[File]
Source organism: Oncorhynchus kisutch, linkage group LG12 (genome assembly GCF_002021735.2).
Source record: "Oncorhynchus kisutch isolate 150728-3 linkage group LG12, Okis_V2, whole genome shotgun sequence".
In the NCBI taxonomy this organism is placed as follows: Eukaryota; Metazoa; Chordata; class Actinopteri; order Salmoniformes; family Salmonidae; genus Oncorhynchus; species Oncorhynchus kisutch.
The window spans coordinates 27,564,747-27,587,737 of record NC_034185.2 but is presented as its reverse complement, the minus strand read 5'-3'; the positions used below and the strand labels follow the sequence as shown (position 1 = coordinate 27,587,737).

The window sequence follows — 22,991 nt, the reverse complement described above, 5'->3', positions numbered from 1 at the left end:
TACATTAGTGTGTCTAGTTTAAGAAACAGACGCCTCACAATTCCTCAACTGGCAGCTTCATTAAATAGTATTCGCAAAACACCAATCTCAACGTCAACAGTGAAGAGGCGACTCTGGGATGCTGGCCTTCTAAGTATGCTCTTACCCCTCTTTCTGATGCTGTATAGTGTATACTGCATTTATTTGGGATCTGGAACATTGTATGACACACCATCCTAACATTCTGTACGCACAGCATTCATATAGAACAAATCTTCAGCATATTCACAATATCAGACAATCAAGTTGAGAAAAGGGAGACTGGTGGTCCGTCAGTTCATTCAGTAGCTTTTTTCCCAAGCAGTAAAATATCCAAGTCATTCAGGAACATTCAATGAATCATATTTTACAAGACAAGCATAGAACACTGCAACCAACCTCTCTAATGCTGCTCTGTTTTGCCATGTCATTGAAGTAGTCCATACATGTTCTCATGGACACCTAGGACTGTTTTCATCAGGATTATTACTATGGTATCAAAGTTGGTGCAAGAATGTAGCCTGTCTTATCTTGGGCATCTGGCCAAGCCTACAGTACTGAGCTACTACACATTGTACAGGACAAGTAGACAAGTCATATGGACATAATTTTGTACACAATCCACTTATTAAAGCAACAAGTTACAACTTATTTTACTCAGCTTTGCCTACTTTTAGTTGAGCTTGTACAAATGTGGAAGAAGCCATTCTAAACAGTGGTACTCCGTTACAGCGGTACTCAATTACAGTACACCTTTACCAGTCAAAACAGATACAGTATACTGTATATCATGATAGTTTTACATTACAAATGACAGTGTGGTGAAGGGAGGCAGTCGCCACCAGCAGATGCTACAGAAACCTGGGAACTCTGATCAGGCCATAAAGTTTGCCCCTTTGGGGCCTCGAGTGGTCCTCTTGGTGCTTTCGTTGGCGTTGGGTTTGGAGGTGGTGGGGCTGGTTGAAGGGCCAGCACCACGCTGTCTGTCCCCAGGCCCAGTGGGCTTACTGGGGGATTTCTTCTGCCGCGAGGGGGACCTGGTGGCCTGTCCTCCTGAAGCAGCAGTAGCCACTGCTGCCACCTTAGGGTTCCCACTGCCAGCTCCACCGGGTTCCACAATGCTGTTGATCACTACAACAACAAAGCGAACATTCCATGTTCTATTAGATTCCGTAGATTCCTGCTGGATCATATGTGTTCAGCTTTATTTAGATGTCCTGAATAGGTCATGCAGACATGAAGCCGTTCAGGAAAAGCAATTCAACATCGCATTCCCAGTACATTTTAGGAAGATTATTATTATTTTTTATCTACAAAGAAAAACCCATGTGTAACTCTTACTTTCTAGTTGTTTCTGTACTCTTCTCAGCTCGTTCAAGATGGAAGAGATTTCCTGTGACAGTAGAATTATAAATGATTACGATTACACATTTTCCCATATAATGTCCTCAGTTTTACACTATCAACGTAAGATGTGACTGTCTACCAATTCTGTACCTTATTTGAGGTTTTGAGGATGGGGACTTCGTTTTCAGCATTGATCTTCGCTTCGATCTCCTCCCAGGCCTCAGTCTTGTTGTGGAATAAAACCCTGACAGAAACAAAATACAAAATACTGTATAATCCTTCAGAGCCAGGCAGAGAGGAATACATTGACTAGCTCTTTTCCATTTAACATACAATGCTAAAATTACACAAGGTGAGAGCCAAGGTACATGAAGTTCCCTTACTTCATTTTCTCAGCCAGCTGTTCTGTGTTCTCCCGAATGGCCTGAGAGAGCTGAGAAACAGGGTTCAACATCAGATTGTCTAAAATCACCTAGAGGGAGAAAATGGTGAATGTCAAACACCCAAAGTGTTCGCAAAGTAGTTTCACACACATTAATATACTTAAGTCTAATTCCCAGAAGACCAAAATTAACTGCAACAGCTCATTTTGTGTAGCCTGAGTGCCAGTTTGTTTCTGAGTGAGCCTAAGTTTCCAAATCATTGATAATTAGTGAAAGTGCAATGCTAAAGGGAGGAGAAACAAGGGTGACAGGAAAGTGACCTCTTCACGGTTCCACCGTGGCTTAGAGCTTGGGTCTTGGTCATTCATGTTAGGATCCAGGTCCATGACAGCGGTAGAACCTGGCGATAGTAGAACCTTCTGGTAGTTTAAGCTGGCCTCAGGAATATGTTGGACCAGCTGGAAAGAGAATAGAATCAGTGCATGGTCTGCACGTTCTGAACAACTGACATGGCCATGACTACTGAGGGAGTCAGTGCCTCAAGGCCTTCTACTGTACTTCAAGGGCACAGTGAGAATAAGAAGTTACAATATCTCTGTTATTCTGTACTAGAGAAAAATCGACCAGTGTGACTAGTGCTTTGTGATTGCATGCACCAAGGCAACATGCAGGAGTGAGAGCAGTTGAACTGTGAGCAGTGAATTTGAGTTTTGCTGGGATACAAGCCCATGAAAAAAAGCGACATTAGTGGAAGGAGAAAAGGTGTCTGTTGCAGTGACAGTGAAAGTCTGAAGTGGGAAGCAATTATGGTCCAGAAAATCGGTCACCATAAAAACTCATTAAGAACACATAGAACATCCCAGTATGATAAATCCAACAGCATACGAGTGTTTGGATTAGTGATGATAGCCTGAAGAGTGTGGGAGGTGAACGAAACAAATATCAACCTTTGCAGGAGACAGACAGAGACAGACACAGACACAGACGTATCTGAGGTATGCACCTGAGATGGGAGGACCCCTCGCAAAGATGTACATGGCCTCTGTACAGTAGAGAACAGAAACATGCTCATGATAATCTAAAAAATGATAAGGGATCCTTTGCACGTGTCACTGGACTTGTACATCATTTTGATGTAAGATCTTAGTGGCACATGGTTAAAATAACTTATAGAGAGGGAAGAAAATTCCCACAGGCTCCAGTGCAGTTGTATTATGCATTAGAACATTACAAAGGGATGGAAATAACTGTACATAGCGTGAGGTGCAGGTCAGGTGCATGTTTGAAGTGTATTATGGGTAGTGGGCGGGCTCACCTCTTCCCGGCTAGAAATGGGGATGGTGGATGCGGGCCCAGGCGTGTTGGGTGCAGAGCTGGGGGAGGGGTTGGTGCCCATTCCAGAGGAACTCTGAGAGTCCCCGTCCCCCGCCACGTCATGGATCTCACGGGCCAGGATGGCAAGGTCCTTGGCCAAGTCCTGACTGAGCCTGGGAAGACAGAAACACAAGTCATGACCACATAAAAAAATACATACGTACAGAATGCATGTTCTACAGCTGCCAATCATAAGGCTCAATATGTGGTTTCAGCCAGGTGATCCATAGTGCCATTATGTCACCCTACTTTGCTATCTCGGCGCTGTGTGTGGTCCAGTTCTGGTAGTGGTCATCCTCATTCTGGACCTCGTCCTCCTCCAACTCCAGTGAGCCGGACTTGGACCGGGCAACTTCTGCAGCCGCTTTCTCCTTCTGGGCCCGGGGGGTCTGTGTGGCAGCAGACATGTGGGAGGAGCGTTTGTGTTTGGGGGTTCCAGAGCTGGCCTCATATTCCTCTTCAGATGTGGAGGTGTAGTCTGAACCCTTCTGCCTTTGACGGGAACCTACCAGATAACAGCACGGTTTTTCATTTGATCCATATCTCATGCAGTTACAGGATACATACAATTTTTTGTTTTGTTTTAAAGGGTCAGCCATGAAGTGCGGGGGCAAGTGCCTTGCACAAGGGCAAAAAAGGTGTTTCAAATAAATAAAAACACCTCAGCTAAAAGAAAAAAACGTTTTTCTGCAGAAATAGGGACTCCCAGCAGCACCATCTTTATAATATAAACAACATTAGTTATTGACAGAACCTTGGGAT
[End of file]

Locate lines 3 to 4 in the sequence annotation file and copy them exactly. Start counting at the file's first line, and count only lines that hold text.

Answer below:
In the NCBI taxonomy this organism is placed as follows: Eukaryota; Metazoa; Chordata; class Actinopteri; order Salmoniformes; family Salmonidae; genus Oncorhynchus; species Oncorhynchus kisutch.
The window spans coordinates 27,564,747-27,587,737 of record NC_034185.2 but is presented as its reverse complement, the minus strand read 5'-3'; the positions used below and the strand labels follow the sequence as shown (position 1 = coordinate 27,587,737).